ABSTRACT A second issue of interest is the production and archiving With the introduction of increasingly sophisticated of on-line lecture material for later review by students or presentation technology into the classroom, including for the purposes of distance education. This has motivated multimedia projectors, VCRs, document cameras, and the development of lecture capture tools, spanning the digital whiteboards, a user interface is required to permit range from simple videotaping of classes to sophisticated, instructors control over the various devices. These computer-driven capture of slides, handwritten notes and interfaces typically suffer from inattention to human factors annotations, as well as the audio and video of the lecture. design principles or a general ignorance of the context in Again, these tools typically demand an unreasonable which they are intended for use. While the cognitive amount of attention from the instructor (or skilled demands on an instructor necessitate a user interface that technician) to be widely accepted by the teaching involves minimal interaction and poses minimal distraction, community. we often find that performing a task as simple as playing a This paper describes our response to these problems, which video tape requires over a dozen steps through the has been to augment electronic classrooms in the Faculty of classroom control system. Thus, instructors often find the Engineering at McGill University with context-aware interfaces distracting to the primary task, i.e. delivering an computer systems that assist the instructor in operating the effective lecture, rather than encouraging the use of helpful equipment and facilitate the lecture-capture process. The visual aids made available by the technology. challenges here are twofold: first, to make the use of Keywords electronic presentation technology as easy as the Intelligent environments, electronic classrooms, lecture conventional overhead projector and second, to produce a capture reasonable electronic record of the lecture without the need to involve a camera operator or additional production staff, INTRODUCTION and most importantly, without burdening the instructor As classroom technology has evolved from blackboards to with additional responsibilities. This approach was overhead transparencies to computers and multimedia motivated in part by previous success in augmenting a projectors, the potential for problems, ranging from simple state-of-the-art videoconference facility with context- equipment failure to instructor distraction due to interface sensitive reactive systems [6] and by instructor demand for complexity, has become a serious issue. State-of-the-art less cumbersome control interfaces. We were also curious electronic classrooms, featuring diverse presentation to experiment with lecture capture software and to evaluate media, typically include a powerful control interface to student reaction to its use in our engineering classes. operate these devices, but insufficient thought has been given to the actual needs of the user community, that is, the We begin with a review of related work, followed by a lecturers. As a result, instructors often find themselves detailed description of our classroom’s hardware and pressing dozens of buttons throughout a lecture, in order to software architecture. Next, we describe how the lecture raise and lower projection screens, adjust the room lighting capture tools were integrated with this environment to as appropriate to the brightness of the media, and switching facilitate the production of an on-line record of the class, between the various input sources for display. All too both in terms of instructors’ ease-of-use and quality of the often, such tedious interaction is not only distracting and end result. prone to error, but worse, often unnecessary. Many of the RELATED WORK operational sequences involved in controlling the A number of lecture capture systems have been developed classroom technology can be automated to a significant by various groups, including North Carolina State degree, while still permitting the user to invoke a manual University’s Web Lecture System [13], the Berkeley override as desired. Multimedia Research Center’s Lecture Broswer [11], MANIC [13], AutoAuditorium [4], STREAMS [6],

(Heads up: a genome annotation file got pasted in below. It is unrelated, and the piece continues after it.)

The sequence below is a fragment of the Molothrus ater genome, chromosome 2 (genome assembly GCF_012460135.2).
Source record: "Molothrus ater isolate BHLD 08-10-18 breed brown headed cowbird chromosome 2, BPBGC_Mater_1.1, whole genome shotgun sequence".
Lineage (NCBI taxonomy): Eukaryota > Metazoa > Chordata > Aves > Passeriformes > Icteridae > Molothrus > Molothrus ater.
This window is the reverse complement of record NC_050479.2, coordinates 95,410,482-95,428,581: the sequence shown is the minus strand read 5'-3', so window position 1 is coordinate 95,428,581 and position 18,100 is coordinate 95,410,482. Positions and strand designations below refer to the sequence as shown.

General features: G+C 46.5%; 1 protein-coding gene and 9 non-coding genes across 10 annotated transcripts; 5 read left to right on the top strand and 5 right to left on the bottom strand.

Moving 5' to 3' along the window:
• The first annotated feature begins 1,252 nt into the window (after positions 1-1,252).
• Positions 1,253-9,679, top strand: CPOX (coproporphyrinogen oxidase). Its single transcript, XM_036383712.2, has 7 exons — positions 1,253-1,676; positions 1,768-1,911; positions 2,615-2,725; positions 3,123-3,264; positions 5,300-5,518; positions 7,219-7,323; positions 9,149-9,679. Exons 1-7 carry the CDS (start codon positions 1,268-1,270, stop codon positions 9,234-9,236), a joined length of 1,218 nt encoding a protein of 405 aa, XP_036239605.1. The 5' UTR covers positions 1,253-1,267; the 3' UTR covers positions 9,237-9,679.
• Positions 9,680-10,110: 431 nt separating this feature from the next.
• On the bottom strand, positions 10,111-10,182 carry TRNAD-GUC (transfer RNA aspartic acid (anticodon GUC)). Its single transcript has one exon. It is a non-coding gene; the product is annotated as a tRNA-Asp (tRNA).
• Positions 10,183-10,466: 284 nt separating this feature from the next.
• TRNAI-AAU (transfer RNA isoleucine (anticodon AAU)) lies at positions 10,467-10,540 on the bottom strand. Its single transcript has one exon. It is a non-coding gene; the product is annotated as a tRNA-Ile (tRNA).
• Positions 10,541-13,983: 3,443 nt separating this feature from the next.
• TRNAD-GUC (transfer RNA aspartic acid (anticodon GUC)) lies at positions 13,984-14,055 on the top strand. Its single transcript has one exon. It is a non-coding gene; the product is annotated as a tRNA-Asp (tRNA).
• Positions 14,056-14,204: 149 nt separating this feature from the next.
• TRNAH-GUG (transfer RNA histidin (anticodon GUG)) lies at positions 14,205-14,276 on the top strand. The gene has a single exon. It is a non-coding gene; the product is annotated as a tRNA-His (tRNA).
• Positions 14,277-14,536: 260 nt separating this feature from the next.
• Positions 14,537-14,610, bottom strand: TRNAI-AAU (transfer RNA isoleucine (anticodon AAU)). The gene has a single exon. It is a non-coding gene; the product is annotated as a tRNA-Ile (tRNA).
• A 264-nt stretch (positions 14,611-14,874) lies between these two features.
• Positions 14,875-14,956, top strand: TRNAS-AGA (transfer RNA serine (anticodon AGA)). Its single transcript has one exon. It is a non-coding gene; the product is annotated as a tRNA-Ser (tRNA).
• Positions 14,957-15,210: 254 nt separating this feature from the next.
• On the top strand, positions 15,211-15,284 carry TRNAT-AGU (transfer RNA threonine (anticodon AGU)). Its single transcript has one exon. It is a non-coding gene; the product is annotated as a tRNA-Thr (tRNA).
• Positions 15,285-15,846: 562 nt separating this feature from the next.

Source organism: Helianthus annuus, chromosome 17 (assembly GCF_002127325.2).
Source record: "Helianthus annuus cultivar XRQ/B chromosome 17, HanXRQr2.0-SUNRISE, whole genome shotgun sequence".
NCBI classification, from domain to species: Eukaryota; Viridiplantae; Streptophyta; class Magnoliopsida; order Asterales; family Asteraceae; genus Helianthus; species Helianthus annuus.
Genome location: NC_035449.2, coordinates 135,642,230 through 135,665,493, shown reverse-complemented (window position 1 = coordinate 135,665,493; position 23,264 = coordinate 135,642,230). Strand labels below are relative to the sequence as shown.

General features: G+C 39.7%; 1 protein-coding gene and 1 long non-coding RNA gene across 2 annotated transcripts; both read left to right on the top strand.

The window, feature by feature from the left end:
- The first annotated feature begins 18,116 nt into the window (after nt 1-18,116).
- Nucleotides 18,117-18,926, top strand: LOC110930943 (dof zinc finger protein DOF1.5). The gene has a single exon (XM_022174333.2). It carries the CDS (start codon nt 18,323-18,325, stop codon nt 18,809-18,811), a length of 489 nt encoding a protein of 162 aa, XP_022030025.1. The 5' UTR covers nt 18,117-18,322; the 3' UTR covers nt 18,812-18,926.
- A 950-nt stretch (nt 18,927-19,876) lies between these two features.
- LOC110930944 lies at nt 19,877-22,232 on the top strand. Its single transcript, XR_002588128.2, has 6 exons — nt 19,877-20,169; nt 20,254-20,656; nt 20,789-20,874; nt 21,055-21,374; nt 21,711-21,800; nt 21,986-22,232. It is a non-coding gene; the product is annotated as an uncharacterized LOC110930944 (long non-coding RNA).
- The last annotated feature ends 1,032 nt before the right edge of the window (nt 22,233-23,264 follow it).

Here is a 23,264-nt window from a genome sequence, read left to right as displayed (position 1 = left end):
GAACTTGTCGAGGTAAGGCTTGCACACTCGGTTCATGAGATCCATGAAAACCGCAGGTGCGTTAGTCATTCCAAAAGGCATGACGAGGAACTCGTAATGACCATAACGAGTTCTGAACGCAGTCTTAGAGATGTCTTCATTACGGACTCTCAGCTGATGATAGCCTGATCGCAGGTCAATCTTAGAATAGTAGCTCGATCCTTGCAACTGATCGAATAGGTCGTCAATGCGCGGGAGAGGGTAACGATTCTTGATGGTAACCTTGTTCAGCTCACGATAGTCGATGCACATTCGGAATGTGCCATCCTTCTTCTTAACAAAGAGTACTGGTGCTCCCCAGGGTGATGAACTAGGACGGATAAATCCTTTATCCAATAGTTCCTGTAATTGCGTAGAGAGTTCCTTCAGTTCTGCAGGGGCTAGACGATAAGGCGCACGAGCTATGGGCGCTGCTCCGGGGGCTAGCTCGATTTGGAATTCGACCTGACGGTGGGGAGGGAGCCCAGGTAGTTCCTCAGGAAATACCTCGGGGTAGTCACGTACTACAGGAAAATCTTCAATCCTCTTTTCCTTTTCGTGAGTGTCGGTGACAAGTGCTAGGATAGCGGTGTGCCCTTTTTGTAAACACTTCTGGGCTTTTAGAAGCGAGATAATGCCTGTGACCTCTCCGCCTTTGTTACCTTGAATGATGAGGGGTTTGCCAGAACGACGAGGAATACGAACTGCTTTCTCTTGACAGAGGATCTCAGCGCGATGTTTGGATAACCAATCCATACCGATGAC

Cooperstock, J. (2003, June), Intelligent Classrooms Need Intelligent Interfaces: How To Build A High Tech Teaching Environment That Teachers Can Use? Paper presented at 2003 Annual Conference, Nashville, Tennessee. 10.18260/1-2--11767

ASEE holds the copyright on this document. It may be read by the public free of charge. Authors may archive their work on personal websites or in institutional repositories with the following citation: © 2003 American Society for Engineering Education. Other scholars may excerpt or quote from these materials with the same citation. When excerpting or quoting from Conference Proceedings, authors should, in addition to noting the ASEE copyright, list all the original authors and their institutions and name the host city of the conference. - Last updated April 1, 2015